By mid-July I was beginning to feel heavy with a cumulative exhaustion of all the 2014 days so far. Thank goodness for vacation days. I don't know how everyone else is making sense of their life. But this is how I do it. I read. I write. I live. And repeat.
Do you have an awareness of your skin color? Do you discuss racial issues in your home? Do you get along with your neighbors? How do you make sense of it all?

Tuesday, July 29, 2014

Time Takes Time

So I'm a few days in on my stay-cation and it's been wonderful! I've been reading, taking naps, journaling, and embarking on a few new projects (which I'll write about later). One of my new projects is I'm reading the bible from beginning to end. Of course there's no way I will finish reading the bible in eight days! But it's a project worth mentioning since it started on my vacay. I thought I was going to post yesterday, but I needed time to just be still and reflect. Despite all the days of note-taking in preparation for blogging while on vacay, I needed quiet moments of bible reading and meditation to bring my thoughts together in writing. Inspiration came again! As I wrote my post this morning, I saw that it would be too long for one entry. I'm not sure how many parts there will be, I just knew I needed to pause at the end. Here's where my mind took me so far.
* * * * * * *
When I first joined AA I resented hearing the old-timers say things like time takes time. I was new but didn't want to be a newbie. It's one of the fun facts about humans, we always want to appear to be in the know. Nobody likes being the new guy.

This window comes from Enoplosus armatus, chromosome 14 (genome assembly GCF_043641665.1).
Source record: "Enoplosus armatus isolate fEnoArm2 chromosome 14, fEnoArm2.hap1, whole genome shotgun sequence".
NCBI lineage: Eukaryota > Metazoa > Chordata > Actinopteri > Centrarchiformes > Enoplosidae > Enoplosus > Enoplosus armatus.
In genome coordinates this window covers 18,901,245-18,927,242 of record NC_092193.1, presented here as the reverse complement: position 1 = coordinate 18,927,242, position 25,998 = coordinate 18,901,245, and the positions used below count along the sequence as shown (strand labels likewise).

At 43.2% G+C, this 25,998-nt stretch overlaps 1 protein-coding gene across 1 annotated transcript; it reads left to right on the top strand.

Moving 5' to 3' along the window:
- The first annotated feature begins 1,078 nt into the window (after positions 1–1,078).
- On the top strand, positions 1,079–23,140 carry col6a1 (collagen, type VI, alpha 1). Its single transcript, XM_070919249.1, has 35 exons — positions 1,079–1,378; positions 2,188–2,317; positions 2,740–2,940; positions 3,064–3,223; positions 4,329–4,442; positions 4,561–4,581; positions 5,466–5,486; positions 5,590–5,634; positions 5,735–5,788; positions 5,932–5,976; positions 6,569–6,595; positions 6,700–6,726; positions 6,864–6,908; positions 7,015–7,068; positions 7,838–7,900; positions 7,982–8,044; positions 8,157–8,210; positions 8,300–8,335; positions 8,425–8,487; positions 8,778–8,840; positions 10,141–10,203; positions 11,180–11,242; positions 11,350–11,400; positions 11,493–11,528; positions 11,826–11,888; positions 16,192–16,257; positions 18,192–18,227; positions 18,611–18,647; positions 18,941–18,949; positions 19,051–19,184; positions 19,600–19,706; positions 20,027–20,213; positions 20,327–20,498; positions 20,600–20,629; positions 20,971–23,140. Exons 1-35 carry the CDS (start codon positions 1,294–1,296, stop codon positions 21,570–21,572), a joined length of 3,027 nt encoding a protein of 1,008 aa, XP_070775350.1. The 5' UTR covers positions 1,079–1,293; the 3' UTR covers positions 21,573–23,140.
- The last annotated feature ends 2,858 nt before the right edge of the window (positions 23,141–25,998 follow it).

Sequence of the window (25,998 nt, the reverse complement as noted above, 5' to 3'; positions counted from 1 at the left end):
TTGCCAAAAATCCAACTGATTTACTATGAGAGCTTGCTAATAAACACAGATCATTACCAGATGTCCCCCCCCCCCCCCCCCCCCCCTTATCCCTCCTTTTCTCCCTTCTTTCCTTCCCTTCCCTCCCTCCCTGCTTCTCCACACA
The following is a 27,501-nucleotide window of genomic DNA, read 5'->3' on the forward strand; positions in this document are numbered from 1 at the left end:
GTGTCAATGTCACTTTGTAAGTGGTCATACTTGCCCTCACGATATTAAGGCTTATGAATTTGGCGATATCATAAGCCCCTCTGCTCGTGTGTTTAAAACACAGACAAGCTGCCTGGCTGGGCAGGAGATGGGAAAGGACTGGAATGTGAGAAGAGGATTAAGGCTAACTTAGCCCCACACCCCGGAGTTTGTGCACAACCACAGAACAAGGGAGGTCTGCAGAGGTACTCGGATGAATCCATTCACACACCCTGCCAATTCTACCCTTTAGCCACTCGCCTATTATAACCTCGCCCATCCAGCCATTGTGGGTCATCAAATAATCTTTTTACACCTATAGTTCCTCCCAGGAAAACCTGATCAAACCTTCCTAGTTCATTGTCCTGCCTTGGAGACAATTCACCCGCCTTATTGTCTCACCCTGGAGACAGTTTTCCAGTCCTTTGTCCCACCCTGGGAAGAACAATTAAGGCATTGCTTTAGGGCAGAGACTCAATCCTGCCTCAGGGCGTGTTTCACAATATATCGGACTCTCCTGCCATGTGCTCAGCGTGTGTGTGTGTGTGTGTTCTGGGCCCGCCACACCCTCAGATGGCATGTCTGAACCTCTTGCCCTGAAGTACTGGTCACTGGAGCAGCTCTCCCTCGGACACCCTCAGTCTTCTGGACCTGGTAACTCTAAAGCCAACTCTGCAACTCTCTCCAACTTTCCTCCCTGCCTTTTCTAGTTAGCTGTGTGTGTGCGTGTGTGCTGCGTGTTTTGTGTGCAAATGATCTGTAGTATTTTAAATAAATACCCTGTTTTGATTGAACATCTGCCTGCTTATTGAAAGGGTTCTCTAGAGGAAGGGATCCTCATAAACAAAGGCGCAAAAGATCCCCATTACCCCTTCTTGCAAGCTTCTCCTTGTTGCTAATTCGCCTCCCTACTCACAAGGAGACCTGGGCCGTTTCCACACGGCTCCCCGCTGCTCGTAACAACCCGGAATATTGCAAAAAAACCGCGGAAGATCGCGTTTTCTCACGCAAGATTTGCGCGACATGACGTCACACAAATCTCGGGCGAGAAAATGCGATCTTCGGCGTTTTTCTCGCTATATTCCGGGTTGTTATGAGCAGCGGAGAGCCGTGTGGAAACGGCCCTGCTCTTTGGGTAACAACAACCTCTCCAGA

After I had more than a year of time under my belt I thought I was pretty smart. I thought, Ha! Look at me! I haven't gone this long without alcohol since I was a teenager! I feel like I know stuff.
And then one day I heard an old-timer say, "Ya know, they say it takes alcoholics five years to get their brain fully functional again."
Whaaaat?!! The  committee in my mind went berserk! That's a load of bull right there! He's just an idiot! Don't forget he also did drugs! His brain is FRIED! Yours is NOT! He probably started drinking way earlier than you! Look at him! Do you think he even finished high school? Probably not.
All brains are NOT alike! Don't listen to him! So what if you've heard other old-times say that? They're dumb too! They probably did drugs! They probably started drinking when they were six! Of course they would need five years to dry out!
Not you! You're different! You're smarter than these other alcoholics, Maria! You were functional. You didn't lose your job. You didn't lose your home. You didn't ruin your marriage. These people lost so much. What did you ever lose? Ha! Not anything super important.....!
* * * *
Apparently, time does indeed take time. It's taken me four years and three months of sobriety to understand in a deeper way that I lost just as much as some of those old-timers. All alcoholics lose things when they're buried in their addictions. Some of what we lose can be more or less noticeable than others. But I can assure you, I lost precious things.
I lost time. I lost the time that I wasted being in occasional blackouts. I also lost time during the hours when I wasn't drinking, but pushing through the hangover minutes and hours. By the time my brain started clearing up from the hangover fuzz, the day was almost over and I was nearing my cocktail hour all over again.
Over the last four years, I've watched as the layers of fog lifted from my brain to reveal life more clearly to me. As a newcomer to AA admitting truths to myself was too hard for me to take in all at once. I can say now, without a racing heart or a defensive stance, my brain was soaked in alcohol because I drank for 26 years.